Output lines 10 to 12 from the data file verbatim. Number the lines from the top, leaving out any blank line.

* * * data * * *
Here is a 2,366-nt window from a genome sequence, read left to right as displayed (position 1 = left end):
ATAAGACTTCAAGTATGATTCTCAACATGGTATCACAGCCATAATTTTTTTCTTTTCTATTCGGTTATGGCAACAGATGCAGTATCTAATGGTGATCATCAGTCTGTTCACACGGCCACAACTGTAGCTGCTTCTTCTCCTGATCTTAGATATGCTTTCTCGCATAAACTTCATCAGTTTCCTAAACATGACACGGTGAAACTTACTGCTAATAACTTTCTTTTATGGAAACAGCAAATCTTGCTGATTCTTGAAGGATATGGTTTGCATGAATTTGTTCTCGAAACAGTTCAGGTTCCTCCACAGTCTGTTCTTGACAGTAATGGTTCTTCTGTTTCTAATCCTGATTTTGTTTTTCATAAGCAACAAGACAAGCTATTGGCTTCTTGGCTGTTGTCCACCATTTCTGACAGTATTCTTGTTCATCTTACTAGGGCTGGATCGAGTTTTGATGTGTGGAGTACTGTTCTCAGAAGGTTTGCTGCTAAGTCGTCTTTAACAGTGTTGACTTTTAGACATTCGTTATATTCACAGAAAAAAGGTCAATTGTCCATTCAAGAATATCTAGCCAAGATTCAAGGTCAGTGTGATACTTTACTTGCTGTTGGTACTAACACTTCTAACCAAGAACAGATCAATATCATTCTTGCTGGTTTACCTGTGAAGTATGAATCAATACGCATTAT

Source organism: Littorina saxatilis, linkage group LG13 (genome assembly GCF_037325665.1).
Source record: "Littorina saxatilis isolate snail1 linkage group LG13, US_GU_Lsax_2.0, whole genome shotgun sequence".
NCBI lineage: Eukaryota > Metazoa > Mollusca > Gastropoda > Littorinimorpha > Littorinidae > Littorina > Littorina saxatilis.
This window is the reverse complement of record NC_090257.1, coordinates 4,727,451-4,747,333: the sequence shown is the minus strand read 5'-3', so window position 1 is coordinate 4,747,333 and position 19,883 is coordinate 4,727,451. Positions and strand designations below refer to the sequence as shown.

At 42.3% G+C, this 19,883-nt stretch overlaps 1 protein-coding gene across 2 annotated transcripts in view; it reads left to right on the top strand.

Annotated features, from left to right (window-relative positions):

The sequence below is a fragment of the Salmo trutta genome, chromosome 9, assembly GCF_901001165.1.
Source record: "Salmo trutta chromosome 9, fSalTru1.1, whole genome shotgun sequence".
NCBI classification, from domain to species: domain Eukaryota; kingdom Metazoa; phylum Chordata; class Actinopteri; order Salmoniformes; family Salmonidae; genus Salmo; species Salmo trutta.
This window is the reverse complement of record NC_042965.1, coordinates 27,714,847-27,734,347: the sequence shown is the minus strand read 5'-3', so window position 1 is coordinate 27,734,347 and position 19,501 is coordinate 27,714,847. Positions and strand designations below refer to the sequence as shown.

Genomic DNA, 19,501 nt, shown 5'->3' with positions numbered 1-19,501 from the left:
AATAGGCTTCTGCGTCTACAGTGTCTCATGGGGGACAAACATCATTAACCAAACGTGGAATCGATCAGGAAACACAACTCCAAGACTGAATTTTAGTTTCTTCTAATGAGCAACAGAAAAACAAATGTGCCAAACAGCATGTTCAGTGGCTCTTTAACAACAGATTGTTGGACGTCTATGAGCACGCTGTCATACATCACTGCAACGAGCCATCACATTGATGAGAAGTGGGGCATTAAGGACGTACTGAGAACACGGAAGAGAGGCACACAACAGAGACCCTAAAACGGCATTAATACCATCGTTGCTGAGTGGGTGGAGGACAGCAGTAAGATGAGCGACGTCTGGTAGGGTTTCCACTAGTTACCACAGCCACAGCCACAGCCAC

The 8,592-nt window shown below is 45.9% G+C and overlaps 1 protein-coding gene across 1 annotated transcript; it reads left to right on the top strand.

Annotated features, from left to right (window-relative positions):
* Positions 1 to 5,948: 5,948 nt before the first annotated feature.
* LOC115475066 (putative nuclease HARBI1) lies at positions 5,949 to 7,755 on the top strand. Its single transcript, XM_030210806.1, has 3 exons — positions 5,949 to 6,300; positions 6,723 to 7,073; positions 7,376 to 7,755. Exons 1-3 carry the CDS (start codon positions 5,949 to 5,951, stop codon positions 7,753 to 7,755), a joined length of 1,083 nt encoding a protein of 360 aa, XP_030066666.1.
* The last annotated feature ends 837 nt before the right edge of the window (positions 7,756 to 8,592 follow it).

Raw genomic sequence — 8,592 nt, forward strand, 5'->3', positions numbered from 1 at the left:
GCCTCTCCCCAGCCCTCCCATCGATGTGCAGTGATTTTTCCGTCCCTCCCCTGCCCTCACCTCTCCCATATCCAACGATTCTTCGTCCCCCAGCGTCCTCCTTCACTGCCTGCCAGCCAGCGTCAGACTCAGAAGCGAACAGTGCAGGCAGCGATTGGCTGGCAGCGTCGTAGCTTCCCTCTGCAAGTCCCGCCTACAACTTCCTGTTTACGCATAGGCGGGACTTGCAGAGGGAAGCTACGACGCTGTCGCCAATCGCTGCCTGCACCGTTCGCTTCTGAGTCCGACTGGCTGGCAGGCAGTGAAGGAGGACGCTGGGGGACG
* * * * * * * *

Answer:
Source record: "Salmo trutta chromosome 9, fSalTru1.1, whole genome shotgun sequence".
NCBI classification, from domain to species: domain Eukaryota; kingdom Metazoa; phylum Chordata; class Actinopteri; order Salmoniformes; family Salmonidae; genus Salmo; species Salmo trutta.
This window is the reverse complement of record NC_042965.1, coordinates 27,714,847-27,734,347: the sequence shown is the minus strand read 5'-3', so window position 1 is coordinate 27,734,347 and position 19,501 is coordinate 27,714,847. Positions and strand designations below refer to the sequence as shown.